Dr. Pedro Noguera: Segregation Forever? Education and Civil Rights 60 Years After Brown v. Board of Education
Dr. Pedro Noguera, Peter L. Agnew Professor of Education, New York University
In this presentation we will analyze the current reform agenda being promoted by states, the federal government and various advocacy groups. We will also explore why issues pertaining to racial segregation and social inequality are no longer considered central to school change initiatives and the implication of allowing these issues to be ignored. Finally, we will consider the possibilities for change that exist in the current period given the constraints confronting public schools.
Sept. 4, 4:30 pm, Ruane 105
Los Pleneros de la 21: Afro-Puerto Rican musical Group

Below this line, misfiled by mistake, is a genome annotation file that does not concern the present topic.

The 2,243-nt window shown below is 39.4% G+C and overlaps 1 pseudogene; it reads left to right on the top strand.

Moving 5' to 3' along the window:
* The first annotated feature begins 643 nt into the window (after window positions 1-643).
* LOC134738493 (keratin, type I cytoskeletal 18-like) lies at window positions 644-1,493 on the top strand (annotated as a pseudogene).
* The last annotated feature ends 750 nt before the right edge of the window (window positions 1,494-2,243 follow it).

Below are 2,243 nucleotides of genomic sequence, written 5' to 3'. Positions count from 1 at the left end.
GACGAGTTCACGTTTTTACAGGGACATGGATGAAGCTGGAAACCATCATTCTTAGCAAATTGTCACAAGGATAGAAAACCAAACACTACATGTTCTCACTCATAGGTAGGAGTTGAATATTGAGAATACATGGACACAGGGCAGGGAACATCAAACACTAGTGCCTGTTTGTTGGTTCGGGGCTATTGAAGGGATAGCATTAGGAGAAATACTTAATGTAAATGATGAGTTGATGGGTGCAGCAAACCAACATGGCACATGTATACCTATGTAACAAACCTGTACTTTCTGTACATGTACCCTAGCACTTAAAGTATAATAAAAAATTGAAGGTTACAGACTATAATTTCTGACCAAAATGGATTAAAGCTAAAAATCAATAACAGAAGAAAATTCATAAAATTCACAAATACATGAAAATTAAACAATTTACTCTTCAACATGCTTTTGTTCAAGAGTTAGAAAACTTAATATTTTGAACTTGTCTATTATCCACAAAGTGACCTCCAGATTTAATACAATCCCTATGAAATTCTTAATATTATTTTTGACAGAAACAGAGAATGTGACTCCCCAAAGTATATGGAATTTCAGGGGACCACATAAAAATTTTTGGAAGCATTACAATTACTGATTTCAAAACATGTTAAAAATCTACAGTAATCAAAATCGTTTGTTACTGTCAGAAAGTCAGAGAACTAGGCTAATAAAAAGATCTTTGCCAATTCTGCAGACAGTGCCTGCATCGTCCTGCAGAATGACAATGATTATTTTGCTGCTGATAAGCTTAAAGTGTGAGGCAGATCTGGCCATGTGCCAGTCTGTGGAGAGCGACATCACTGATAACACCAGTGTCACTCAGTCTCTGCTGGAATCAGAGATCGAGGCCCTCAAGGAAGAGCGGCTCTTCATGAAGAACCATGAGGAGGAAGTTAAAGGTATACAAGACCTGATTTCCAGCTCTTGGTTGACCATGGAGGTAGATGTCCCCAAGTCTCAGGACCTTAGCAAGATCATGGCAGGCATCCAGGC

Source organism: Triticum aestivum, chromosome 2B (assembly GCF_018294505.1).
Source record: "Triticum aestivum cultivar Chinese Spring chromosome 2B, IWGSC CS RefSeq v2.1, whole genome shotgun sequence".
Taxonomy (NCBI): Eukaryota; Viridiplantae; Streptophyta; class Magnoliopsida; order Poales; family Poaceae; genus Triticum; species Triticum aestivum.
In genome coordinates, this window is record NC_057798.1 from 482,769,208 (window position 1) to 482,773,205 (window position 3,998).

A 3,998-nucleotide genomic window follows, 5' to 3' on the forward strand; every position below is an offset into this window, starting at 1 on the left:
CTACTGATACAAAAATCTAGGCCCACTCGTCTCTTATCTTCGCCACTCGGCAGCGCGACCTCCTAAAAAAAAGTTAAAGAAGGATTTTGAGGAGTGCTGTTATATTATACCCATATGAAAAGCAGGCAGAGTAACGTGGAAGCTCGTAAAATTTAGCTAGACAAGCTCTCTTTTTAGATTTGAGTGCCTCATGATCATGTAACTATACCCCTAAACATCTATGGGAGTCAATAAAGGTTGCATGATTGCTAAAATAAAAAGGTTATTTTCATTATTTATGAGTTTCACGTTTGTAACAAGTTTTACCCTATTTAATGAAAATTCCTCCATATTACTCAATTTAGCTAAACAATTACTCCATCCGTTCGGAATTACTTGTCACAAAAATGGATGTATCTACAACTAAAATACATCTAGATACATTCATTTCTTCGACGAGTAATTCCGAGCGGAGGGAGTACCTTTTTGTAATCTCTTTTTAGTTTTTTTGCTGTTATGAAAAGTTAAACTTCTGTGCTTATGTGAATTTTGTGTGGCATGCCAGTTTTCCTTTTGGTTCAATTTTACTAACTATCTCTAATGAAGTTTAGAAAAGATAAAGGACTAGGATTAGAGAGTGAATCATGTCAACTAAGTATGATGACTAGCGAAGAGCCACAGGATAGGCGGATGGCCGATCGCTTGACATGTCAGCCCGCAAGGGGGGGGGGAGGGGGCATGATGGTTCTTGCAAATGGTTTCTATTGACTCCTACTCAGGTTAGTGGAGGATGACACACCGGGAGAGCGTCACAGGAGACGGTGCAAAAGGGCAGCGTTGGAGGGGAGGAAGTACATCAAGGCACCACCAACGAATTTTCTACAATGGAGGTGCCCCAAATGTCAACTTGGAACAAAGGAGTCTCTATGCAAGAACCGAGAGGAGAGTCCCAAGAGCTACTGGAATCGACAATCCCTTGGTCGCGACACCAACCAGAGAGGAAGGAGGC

Founded in 1983, the group consists of three generations of venerated traditional and professional musicians, incomparable dancers and passionate educators. Los Pleneros de la 21 fuses the "down home" Afro-Puerto Rican traditions with contemporary sound to showcase their versatility and complexities of Latino experience in the United States.
Workshop facilitated by Los Pleneros de la 21, Sept 18, 7:00 pm
Performance on Sept.19, 6:30-8:30 pm, Smith Center for the Arts
Richard Rodriguez: A public reding of his new book "Darling" with Q&A
Darling is a collection of essays in which Rodriguez considers the complete reality of faith-based violence among the three Abrahamic religions of the desert, growing atheism in the West, the roll of women in Church and society, sexuality, and other timely topics.
Sept. 16, 5:00 pm, Ruane Hall 105
Yesenia Barragan: "To the mine I will not go: Freedom and the abolition of slavery on the Columbian Black Pacific, 1821-1852
Lecture and Q&A featuring Yesenia Barragan, Doctoral Candidate, Department of History, Columbia University
Oct. 2, 4:30 pm, Slaven Center 112 (Fishbowl)
First Class Jails/Second Class Schools: Education in the Age of Incarceration
A Lecture by Dr. Marc Lamont Hill, associate professor of education, Columbia University